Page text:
Okay, clearly written from a Euro perspective. If you are cooking in the US here are a few helpful 'adjustments'. 2 and 1/8 cups self-rising flour = 2 cups all purpose flour 2 1/2 teaspoons baking powder, 1/4 tsp. salt (and perhaps 1 additional tablespoon of flour). The 1 tsp. vanilla 'essence' is vanilla extract. (helpful in binding the dough). Or if you're using the 8 grams of vanilla sugar,that = 2 teaspoons. 2 and 1/4 kilos of apples is about six cups -- but basically whatever it takes to fill your 9" springform pan. The egg depends on what you are using -- if you use small or medium eggs you'll need to use the whole egg for the dough. If you are using a large or extra large or jumbo egg you may be able to squeeze out enough to brush the tops of the lattice -- but really, is there much harm in cracking another egg to brush the top? Not sure what the other reviewers are talking about when they refer to 'custard powder' -- I know traditional thickeners for pie are flour, corn starch (which is what I'm guessing is meant by 'custard powder') or tapioca (which comes as a flour or small pearl -- if using the small pearl it is important to let the fruit sit in its juices for awhile before adding to the pastry and baking). Thought the one reviewer's suggestion of just a little ice water (which is also used in traditional American pie crust) was a good one -- but just a little :)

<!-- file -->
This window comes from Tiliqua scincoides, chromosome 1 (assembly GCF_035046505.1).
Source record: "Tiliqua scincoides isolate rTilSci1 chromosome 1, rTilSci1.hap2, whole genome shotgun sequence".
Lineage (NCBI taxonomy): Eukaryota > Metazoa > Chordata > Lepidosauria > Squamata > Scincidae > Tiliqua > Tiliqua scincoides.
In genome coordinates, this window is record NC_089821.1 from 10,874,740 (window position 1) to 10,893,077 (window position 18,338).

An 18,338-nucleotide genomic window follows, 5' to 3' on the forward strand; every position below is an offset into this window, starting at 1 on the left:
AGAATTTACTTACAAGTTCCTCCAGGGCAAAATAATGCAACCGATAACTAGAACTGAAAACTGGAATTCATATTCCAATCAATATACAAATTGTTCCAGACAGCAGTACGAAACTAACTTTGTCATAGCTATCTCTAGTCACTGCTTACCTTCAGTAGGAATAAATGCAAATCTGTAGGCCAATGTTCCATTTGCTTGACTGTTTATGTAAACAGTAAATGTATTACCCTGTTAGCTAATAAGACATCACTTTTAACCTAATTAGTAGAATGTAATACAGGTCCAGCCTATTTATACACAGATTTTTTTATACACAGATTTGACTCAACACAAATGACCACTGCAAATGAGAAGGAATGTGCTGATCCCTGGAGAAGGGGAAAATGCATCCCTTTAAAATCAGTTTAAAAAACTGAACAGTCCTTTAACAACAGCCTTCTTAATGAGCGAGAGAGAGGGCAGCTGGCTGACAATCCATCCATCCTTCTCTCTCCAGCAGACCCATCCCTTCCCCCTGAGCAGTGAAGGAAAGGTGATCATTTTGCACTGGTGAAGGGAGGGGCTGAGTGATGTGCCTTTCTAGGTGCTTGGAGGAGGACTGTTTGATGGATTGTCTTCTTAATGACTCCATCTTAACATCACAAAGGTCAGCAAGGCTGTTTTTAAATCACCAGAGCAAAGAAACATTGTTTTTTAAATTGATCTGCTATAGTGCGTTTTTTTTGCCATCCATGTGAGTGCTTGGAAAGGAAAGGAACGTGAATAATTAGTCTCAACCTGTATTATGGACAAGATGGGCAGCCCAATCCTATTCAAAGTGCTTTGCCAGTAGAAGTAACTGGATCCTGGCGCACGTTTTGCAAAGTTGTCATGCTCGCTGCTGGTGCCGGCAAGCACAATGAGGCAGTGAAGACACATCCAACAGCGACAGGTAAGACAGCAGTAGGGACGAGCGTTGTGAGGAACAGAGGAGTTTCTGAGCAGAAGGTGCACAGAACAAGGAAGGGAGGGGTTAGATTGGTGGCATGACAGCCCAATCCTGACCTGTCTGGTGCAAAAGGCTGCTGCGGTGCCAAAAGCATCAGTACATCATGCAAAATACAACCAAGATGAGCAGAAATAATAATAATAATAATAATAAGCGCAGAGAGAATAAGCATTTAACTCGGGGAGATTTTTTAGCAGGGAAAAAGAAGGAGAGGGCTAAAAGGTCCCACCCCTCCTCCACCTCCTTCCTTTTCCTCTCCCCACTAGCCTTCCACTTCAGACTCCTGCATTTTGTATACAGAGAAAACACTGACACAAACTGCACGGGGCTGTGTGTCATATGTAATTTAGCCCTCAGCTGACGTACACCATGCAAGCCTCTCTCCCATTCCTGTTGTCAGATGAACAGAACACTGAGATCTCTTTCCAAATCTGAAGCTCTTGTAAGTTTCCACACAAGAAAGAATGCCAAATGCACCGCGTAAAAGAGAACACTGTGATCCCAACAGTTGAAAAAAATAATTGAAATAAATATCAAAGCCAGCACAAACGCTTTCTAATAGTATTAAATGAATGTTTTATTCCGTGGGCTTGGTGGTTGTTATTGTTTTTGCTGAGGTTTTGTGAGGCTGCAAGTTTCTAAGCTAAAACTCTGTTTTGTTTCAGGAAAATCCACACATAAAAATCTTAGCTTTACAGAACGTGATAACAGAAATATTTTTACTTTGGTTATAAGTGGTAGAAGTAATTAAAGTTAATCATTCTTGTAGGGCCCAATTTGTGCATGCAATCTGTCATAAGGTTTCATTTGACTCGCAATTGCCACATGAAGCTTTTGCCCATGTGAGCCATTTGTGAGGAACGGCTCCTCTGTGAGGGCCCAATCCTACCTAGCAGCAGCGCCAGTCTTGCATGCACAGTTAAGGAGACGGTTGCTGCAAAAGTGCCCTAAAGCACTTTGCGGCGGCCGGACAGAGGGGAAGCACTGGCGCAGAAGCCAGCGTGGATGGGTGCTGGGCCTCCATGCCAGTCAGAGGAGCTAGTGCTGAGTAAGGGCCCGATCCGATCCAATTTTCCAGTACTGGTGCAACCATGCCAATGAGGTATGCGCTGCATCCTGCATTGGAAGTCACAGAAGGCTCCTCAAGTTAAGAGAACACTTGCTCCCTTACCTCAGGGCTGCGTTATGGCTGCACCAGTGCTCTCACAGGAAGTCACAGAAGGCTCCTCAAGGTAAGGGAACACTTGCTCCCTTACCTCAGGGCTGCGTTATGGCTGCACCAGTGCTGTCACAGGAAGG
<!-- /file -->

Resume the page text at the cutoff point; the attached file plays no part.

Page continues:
This recipe was easy to make. I did the pastry in a food processor, and it worked out well.I used unsalted butter, added tablespoon of custard powder and a little iced water to the dough, as the egg didn't seem to be enough. i didn't use semolina, i used the custard powder. I did turn down the heat after 30 mins, and put alumminium foil on the top of pie close to end of cooking time.My mother, who is dutch, made an apple tart from the Groot Margriet kookboek, she said this recipe was better!! So I thoroughly recommend it, it will become a favourite in our household, especially with my husband!!!
i live in holland but iÂ´ve never been able to make a descent apple pie, until now. i was googling, and i figured that a grandmotherÂ´s recipe would probably be the best. it was so yummy, and very easy. iÂ´d like to add some tips that i figured out on the way, u can use this dough as a pie too if u donÂ´t have a spring form, i doubled the dough (1 and 2/3) which gave me more than enough to make 2 small pies. the filling stayed the same. some people like to add raisins i donÂ´t. another idea is to add custard powder to the filling before u put it in the pie,it adds some creaminess, very yummy. i learned that one from my mom who put custard on the dough in the form before adding the filling so it wouldnÂ´t get too soggy. anyways, i loved the recipe and have already made a few for my family and people from church.
This is the real thing! My Dutch boyfriend tried this recipe and we both agreed that it is the appletaartje that you will find people queueing for at the Noordermarkt (North market) in Amsterdam. There it is served with cream and coffee and no-one seems to bother ordering any-thing else because it is so good! The really special thing about this recipe is the base/crust which is almost like a crumble in taste but firm. We will definitely be using this recipe again.